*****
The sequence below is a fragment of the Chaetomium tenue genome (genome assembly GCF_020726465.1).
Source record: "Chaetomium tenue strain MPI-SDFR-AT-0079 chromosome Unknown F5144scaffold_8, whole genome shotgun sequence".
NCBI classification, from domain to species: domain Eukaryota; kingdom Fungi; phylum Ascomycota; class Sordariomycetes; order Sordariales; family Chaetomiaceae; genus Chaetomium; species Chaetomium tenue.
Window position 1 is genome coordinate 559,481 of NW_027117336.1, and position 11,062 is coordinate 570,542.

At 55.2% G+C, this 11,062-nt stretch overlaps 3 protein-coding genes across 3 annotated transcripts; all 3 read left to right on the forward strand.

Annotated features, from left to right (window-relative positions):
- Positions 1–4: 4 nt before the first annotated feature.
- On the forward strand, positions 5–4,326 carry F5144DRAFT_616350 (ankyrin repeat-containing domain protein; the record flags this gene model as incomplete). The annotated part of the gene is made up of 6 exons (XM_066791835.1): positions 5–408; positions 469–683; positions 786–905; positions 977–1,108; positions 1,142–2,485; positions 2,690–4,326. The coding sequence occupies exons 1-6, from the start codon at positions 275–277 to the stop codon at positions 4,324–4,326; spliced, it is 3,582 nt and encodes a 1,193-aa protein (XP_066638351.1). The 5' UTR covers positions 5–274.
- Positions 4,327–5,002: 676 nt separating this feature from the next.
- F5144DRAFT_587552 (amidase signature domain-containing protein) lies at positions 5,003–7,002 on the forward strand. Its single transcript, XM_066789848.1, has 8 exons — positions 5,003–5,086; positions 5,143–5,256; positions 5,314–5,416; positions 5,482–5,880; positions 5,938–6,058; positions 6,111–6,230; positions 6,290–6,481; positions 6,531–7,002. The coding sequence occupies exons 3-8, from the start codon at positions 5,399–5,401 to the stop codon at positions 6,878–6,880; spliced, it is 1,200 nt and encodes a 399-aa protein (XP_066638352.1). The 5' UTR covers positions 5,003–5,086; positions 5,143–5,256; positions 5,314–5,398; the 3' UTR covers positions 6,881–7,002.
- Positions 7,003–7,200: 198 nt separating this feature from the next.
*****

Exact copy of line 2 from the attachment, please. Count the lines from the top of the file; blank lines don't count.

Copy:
Source record: "Chaetomium tenue strain MPI-SDFR-AT-0079 chromosome Unknown F5144scaffold_8, whole genome shotgun sequence".